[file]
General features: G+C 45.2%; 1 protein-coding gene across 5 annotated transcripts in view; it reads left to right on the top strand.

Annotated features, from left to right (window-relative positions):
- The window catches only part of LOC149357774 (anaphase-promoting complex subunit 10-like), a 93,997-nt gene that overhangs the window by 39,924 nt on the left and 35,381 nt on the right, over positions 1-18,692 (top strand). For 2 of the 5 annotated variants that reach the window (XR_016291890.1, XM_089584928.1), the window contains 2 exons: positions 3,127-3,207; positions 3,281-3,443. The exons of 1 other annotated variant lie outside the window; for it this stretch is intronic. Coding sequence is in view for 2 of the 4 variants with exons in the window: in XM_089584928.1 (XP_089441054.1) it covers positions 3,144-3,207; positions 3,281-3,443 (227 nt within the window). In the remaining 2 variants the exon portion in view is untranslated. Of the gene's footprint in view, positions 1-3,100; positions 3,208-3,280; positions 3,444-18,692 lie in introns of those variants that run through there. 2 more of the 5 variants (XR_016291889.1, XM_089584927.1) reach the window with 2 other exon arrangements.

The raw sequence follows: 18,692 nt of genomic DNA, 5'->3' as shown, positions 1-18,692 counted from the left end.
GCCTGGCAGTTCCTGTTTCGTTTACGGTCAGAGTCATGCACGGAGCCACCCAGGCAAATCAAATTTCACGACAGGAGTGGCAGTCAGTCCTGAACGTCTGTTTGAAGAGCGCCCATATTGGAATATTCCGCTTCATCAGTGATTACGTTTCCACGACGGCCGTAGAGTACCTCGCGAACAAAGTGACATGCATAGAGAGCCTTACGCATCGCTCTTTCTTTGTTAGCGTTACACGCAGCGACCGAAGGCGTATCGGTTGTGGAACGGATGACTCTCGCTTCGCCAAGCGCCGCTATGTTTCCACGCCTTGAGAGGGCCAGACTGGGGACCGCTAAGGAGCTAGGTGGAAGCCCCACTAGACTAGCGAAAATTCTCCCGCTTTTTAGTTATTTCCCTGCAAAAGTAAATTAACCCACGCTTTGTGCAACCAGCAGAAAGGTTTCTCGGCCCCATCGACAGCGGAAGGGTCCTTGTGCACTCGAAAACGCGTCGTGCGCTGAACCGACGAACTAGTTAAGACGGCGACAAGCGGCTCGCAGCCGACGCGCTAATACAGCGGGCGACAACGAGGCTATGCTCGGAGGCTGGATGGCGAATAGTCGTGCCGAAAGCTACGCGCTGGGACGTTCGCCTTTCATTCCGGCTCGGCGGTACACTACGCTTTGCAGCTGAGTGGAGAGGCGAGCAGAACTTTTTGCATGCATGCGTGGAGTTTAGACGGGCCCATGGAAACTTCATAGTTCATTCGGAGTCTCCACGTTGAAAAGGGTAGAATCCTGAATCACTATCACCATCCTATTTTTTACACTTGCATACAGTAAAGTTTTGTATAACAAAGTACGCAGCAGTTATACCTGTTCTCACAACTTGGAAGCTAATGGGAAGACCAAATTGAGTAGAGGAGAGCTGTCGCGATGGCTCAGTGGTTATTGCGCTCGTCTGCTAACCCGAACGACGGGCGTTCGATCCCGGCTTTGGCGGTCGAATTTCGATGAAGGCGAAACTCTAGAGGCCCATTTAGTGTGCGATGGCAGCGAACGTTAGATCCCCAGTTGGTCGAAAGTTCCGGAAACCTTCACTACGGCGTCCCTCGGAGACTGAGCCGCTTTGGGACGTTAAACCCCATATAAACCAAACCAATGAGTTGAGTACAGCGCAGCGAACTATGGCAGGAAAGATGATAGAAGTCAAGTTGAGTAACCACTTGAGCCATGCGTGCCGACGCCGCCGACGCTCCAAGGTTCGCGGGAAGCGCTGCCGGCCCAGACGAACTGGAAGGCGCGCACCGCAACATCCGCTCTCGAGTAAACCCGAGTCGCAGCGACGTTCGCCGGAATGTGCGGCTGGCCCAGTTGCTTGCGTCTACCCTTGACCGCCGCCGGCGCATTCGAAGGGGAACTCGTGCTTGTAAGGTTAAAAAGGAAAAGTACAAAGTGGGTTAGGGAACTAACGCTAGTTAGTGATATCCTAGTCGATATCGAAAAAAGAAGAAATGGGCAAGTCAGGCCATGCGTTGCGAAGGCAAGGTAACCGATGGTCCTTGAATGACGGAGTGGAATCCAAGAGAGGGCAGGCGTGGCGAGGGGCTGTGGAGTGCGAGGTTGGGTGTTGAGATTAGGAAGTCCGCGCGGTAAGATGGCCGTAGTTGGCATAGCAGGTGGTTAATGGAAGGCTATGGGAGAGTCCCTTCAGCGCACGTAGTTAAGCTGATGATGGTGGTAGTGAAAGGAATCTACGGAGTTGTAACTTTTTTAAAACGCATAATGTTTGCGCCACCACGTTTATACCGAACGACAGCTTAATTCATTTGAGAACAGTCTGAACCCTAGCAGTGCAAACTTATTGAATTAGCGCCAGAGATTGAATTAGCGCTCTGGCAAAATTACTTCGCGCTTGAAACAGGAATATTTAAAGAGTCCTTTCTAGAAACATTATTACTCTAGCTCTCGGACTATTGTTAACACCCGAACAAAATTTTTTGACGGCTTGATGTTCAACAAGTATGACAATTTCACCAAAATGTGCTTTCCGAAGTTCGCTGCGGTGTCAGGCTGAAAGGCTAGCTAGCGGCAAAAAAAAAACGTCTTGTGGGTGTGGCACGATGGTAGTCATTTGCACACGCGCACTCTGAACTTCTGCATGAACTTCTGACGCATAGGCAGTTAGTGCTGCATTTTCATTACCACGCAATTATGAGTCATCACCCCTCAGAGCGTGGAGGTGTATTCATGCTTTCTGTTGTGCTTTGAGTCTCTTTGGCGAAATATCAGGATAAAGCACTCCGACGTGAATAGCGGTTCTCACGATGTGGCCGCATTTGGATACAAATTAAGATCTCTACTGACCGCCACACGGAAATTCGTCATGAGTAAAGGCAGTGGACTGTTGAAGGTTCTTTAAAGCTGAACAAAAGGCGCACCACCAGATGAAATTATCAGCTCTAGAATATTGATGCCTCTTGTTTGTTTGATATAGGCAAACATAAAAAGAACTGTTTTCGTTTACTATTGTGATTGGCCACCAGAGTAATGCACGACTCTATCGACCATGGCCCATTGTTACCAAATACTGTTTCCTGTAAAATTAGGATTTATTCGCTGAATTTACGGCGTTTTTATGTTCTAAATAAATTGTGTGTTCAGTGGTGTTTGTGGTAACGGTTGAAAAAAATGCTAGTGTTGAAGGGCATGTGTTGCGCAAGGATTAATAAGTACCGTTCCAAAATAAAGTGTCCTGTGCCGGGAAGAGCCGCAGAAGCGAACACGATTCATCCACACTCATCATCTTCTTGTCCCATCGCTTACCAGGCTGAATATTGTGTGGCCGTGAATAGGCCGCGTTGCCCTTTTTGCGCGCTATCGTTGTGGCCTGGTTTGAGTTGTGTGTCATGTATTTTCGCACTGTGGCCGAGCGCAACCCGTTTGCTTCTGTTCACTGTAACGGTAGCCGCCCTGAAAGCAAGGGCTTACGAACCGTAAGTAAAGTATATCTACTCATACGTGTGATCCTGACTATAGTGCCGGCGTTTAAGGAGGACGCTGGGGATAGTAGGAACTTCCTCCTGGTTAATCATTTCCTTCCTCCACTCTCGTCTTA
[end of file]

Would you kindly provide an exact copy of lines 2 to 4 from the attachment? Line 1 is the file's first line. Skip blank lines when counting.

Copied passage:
Annotated features, from left to right (window-relative positions):
- The window catches only part of LOC149357774 (anaphase-promoting complex subunit 10-like), a 93,997-nt gene that overhangs the window by 39,924 nt on the left and 35,381 nt on the right, over positions 1-18,692 (top strand). For 2 of the 5 annotated variants that reach the window (XR_016291890.1, XM_089584928.1), the window contains 2 exons: positions 3,127-3,207; positions 3,281-3,443. The exons of 1 other annotated variant lie outside the window; for it this stretch is intronic. Coding sequence is in view for 2 of the 4 variants with exons in the window: in XM_089584928.1 (XP_089441054.1) it covers positions 3,144-3,207; positions 3,281-3,443 (227 nt within the window). In the remaining 2 variants the exon portion in view is untranslated. Of the gene's footprint in view, positions 1-3,100; positions 3,208-3,280; positions 3,444-18,692 lie in introns of those variants that run through there. 2 more of the 5 variants (XR_016291889.1, XM_089584927.1) reach the window with 2 other exon arrangements.

The raw sequence follows: 18,692 nt of genomic DNA, 5'->3' as shown, positions 1-18,692 counted from the left end.